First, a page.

Ms. Rogers said in an interview that she was given no warning and no reason for her termination, but suspects that she is being blamed for organization funds discovered to be missing and allegedly embezzled by two of her subordinates. An internal audit, obtained by The New York Times, found that two employees who handled the Secular Coalition’s finances embezzled $78,805, mostly by using the coalition’s credit cards to pay for restaurant meals, travel and plastic surgery. Ms. Rogers said she discovered the misuse of funds, reported it to the police, fired the two employees and commissioned the audit with the approval of the board.
Matt Dillahunty summed up my thoughts pretty well on his facebook page:
So, there’s a NYT article about how Edwina Rogers has been fired from the Secular Coallition for America.
I’ve never really liked her, but I tried to be as supportive as possible. My biggest problem with her wasn’t that she had ‘worked for the enemy’ but that she didn’t seem to understand the movement at all. She couldn’t speak to us because she had no connection to, understanding of or involvement with us. She may have been very good at running things and lobbying, but she wasn’t good as a spokesperson for secularism – at least not when speaking to secularists who have been in the movement for a while.
I won’t go into the specifics of the embezzlement issue at the SCA. Frankly, I don’t have enough information to reach many conclusions. I heard about this several months ago and I don’t have any more information now than I did then, except for this…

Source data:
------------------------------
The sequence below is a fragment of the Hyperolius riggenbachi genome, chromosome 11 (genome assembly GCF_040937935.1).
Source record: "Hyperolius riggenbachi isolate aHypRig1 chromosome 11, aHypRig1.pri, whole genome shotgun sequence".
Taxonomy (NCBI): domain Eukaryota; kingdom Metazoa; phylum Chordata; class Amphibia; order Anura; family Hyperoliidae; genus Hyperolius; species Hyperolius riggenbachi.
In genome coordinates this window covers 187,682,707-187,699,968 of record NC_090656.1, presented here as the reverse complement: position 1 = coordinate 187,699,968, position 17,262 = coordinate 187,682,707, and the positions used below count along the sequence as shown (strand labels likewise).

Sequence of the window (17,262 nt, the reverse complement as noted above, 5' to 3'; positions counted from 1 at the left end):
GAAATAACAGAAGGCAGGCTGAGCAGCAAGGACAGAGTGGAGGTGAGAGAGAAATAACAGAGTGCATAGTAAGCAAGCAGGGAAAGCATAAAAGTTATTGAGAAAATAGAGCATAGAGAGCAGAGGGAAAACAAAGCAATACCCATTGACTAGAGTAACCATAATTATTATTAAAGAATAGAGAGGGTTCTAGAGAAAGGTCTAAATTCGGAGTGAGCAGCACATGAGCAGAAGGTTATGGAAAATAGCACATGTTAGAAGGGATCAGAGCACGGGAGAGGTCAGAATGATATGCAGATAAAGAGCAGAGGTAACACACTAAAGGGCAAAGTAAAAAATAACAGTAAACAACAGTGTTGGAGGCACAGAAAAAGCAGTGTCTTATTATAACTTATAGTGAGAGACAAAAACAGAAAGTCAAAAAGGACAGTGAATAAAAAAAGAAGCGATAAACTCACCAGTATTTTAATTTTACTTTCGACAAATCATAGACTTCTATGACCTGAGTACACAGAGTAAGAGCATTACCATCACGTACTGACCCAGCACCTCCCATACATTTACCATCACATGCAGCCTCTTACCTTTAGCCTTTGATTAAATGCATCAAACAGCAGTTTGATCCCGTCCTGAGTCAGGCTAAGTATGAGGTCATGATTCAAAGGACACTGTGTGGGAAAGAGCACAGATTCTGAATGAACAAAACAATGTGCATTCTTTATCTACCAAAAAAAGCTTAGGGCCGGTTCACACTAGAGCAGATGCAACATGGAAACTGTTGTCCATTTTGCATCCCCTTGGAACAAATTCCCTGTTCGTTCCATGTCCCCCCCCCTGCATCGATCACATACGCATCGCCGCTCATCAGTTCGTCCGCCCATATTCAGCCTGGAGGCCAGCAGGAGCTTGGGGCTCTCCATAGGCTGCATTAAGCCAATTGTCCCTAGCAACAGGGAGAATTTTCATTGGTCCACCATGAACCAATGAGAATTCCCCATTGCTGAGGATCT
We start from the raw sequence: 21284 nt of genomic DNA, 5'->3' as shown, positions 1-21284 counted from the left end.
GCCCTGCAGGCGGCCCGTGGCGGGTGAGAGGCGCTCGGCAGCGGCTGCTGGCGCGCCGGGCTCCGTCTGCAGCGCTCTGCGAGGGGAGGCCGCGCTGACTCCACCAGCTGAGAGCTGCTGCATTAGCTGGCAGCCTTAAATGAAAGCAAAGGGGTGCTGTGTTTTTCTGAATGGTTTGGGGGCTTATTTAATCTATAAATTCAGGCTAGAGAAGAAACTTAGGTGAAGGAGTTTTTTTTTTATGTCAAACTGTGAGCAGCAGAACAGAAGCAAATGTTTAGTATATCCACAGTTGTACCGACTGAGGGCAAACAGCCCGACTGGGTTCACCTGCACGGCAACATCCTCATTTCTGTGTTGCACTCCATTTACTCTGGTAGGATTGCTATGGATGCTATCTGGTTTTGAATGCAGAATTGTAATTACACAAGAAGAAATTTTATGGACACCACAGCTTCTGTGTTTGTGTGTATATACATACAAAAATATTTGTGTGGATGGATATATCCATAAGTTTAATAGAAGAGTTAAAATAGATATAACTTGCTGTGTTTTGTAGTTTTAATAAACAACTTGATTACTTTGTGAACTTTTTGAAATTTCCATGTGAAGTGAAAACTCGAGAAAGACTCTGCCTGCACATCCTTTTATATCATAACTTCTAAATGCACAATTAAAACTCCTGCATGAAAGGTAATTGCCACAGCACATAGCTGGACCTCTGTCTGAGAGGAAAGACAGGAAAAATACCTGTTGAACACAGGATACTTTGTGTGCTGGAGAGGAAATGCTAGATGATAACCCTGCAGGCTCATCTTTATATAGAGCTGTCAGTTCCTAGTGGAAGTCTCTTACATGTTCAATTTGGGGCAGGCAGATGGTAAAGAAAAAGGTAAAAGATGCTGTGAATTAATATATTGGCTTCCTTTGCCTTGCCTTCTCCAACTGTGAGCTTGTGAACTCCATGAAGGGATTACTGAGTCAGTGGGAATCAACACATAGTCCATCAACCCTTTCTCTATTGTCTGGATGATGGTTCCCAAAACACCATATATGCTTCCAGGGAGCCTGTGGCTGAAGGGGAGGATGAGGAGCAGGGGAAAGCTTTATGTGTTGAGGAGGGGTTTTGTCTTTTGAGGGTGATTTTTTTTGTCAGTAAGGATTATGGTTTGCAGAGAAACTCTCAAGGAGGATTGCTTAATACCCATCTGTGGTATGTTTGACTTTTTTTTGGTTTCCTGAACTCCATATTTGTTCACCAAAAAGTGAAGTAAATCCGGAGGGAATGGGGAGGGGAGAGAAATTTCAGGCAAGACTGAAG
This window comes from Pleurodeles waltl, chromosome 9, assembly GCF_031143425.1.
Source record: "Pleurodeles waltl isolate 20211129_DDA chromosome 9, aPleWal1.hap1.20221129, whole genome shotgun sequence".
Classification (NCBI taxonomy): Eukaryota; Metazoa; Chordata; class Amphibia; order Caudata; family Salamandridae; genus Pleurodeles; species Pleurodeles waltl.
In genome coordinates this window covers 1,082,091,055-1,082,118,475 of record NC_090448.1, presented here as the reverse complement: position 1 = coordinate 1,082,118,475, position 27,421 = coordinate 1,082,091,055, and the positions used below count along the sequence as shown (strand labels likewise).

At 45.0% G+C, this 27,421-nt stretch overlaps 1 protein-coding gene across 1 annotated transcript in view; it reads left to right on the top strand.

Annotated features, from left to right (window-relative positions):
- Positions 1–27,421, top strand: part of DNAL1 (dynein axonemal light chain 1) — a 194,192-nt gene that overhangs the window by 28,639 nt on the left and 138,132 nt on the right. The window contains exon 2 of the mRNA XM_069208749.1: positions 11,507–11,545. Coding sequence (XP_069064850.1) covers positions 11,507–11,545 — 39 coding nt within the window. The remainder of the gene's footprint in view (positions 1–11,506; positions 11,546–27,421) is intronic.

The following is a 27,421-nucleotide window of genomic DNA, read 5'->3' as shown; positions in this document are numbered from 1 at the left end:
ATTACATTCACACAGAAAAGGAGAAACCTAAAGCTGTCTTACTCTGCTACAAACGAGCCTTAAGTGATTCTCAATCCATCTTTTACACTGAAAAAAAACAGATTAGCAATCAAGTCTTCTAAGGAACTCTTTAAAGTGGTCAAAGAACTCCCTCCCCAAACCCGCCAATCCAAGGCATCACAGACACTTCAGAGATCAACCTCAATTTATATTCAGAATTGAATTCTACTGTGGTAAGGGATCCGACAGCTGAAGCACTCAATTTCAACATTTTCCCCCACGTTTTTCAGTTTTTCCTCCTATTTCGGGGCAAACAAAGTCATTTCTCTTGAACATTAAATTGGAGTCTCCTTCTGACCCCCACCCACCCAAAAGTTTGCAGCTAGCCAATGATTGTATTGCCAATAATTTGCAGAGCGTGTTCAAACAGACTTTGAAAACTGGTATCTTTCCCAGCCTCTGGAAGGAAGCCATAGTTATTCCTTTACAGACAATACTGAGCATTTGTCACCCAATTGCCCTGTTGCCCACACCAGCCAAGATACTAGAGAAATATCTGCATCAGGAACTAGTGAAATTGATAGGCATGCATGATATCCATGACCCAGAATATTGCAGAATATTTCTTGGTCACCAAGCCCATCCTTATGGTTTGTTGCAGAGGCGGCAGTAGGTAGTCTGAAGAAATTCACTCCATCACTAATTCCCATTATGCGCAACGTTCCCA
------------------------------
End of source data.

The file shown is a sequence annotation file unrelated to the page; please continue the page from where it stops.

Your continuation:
The SCA identified a very serious problem, fired those who were involved and have now terminated their executive director. I don’t know what involvement she had in this. She may have been fired merely because this happened on her watch.
Every group is going to have problems. Any time there’s money or power involved, there are opportunities for people to exploit others, there are opportunities for abuse, corruption and more. The organization shouldn’t be defined by a specific problem, but by how it handles the problem.
It’s worth remembering that this can happen anywhere and that the individuals responsible need not be considered representative of the organization or the movement. We need to take steps to prevent this in the future. We also need to be honest in calling out problems wherever we find them.
And we also need to no let our frustrations encourage us to paint entire groups and movements in a negative light based on what individuals have done.
Like Matt, I’ve never really cared for Edwina as head of the SCA. It is entirely possible that she may have run a good office (although, how long does it take someone to notice almost $79k is missing?), but as a communicator (which the head of the SCA must be) she was, frankly, dreadful. In interviews she always gave the same set of talking point answers no matter if they matched the question being asked. Her speeches were read directly off powerpoint slides (that may as well have been novels) without Q&A. For someone who, by virtue of their position, is going to be one of the big faces of atheism, these flaws were disastrous.